Episode 5: Crowdfunding science

Is it possible for the collective public to fund our research projects?

Given the low success rates in securing government funding for research, the BYI team decided to look into alternative funding sources and came across crowdfunding. The concept is simple: post up your project online via a crowdfunding platform and convince the public to fund your project with a small donation. These small donations can go a long way and with a few hundred backers, a substantial research project can be funded.

The concept of crowdfunding has been around for centuries but the term has only been popularised in the past decade with crowdfunding platforms such as Kickstarter, IndieGogo and GoFundMe enabling countless innovative products and projects to come to fruition. For example, Pebble, one of the first smart watches, raised over $10 million, far surpassing its intended goal of $100 000. Clearly, crowdfunding has enormous potential and it’s only recently that scientists have jumped on board this concept, turning to science-specific crowdfunding platforms such as Experiment and Thinkable.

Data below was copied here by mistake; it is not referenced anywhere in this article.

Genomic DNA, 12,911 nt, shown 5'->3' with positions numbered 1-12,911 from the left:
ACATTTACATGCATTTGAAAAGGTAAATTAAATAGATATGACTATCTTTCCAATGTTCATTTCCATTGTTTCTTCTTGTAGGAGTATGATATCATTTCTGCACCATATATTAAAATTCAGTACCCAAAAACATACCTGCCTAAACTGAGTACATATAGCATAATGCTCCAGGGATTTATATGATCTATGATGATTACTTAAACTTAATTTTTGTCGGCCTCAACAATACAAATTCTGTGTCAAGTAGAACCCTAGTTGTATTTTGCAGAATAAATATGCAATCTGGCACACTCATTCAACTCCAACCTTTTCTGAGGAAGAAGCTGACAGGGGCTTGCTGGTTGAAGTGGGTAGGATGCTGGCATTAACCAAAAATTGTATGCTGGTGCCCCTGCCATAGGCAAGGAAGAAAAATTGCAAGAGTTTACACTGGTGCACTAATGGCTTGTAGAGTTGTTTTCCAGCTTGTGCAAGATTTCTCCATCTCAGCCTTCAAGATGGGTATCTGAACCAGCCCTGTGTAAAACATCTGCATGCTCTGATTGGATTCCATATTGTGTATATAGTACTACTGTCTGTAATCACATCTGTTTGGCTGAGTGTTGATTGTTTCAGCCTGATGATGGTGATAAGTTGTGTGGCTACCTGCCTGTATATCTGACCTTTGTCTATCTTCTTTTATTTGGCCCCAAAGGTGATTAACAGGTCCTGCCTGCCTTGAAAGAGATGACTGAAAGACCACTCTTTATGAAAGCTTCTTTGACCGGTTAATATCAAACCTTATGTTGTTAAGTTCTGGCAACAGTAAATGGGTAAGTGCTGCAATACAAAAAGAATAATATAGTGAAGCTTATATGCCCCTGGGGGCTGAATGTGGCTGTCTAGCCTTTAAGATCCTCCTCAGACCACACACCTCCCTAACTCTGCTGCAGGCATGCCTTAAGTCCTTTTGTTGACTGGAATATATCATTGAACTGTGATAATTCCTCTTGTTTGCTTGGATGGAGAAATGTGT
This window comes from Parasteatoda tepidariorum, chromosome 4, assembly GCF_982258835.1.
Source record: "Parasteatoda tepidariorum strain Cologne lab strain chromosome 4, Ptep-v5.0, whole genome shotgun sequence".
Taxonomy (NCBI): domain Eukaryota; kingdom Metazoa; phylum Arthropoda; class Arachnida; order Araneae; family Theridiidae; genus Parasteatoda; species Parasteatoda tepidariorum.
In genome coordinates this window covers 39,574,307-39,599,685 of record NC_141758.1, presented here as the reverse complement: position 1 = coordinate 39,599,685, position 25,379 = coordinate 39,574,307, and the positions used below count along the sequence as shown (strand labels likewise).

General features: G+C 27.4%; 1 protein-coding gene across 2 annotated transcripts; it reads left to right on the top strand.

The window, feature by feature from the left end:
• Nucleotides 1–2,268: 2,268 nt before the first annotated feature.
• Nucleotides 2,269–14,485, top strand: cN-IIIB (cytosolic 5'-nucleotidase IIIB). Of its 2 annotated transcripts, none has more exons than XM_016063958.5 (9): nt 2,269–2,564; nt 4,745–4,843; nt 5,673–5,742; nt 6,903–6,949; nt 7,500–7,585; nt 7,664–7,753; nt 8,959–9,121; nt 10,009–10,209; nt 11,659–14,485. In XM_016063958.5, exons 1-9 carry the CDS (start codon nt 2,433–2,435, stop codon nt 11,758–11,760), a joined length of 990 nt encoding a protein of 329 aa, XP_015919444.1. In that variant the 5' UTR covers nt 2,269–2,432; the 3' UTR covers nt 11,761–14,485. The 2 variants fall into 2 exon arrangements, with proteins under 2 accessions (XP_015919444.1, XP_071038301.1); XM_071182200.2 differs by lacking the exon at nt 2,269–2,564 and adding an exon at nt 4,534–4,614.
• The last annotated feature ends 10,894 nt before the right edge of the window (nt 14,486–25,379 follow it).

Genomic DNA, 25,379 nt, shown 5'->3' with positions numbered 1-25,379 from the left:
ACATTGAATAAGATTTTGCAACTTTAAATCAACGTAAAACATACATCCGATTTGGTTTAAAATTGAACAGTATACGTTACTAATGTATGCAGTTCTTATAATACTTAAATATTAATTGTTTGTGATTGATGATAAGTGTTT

For this episode of The Peer Review Podcast, PhD students and committee members of the Bosch Young Investigators, Daisy Shu, Fatima Wazin and Sharleen Menezes interviewed the researchers behind two successfully crowdfunded research projects: Samantha Goyen from the University of Technology, Sydney who studies the corals located in Sydney Harbour and Aaron Renberg, Alexander Hadd and Dany Lewin from the University of Michigan developing a thermal-regulated switch to kill bacteria.

We ask them about their research, why they decided to crowdfund their projects, the process behind setting up their project online, what problems they encountered along the way and their top tips for success. To put this to the test, Daisy decided to crowdfund her current PhD research project by putting all this advice to action. Check out her crowdfunding campaign here and show your support by backing her project: https://experiment.com/projects/how-do-cataracts-form

Listen to the podcast episode here:

We had a lot of fun putting this podcast episode together! Thanks to Dr Aaron Camp, the BYI coordinator, for helping us edit this episode. A huge thank you to Australian Biosearch, a leading supplier for life science research who sponsored this podcast episode. For listeners of this podcast, quote “The Peer Review” for a special offer on your purchases for a limited time.


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